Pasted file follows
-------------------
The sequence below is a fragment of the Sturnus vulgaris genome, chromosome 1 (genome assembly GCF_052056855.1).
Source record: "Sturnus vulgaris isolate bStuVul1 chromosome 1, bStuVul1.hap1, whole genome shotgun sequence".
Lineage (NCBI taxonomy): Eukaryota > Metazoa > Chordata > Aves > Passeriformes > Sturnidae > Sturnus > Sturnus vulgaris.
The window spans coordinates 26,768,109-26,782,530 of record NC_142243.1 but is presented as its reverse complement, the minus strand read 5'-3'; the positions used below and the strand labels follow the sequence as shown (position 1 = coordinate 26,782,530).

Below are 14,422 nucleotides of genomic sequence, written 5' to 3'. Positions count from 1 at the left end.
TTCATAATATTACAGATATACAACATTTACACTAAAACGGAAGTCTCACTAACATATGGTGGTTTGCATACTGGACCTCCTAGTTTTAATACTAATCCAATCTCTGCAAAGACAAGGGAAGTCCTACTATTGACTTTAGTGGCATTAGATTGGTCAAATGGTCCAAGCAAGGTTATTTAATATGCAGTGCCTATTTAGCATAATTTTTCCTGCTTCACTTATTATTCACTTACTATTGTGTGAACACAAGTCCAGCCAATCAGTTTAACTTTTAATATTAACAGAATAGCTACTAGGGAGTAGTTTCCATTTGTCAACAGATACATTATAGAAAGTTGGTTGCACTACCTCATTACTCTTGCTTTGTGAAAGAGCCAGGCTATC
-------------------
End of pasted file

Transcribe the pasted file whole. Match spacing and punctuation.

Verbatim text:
The sequence below is a fragment of the Sturnus vulgaris genome, chromosome 1 (genome assembly GCF_052056855.1).
Source record: "Sturnus vulgaris isolate bStuVul1 chromosome 1, bStuVul1.hap1, whole genome shotgun sequence".
Lineage (NCBI taxonomy): Eukaryota > Metazoa > Chordata > Aves > Passeriformes > Sturnidae > Sturnus > Sturnus vulgaris.
The window spans coordinates 26,768,109-26,782,530 of record NC_142243.1 but is presented as its reverse complement, the minus strand read 5'-3'; the positions used below and the strand labels follow the sequence as shown (position 1 = coordinate 26,782,530).

Below are 14,422 nucleotides of genomic sequence, written 5' to 3'. Positions count from 1 at the left end.
TTCATAATATTACAGATATACAACATTTACACTAAAACGGAAGTCTCACTAACATATGGTGGTTTGCATACTGGACCTCCTAGTTTTAATACTAATCCAATCTCTGCAAAGACAAGGGAAGTCCTACTATTGACTTTAGTGGCATTAGATTGGTCAAATGGTCCAAGCAAGGTTATTTAATATGCAGTGCCTATTTAGCATAATTTTTCCTGCTTCACTTATTATTCACTTACTATTGTGTGAACACAAGTCCAGCCAATCAGTTTAACTTTTAATATTAACAGAATAGCTACTAGGGAGTAGTTTCCATTTGTCAACAGATACATTATAGAAAGTTGGTTGCACTACCTCATTACTCTTGCTTTGTGAAAGAGCCAGGCTATC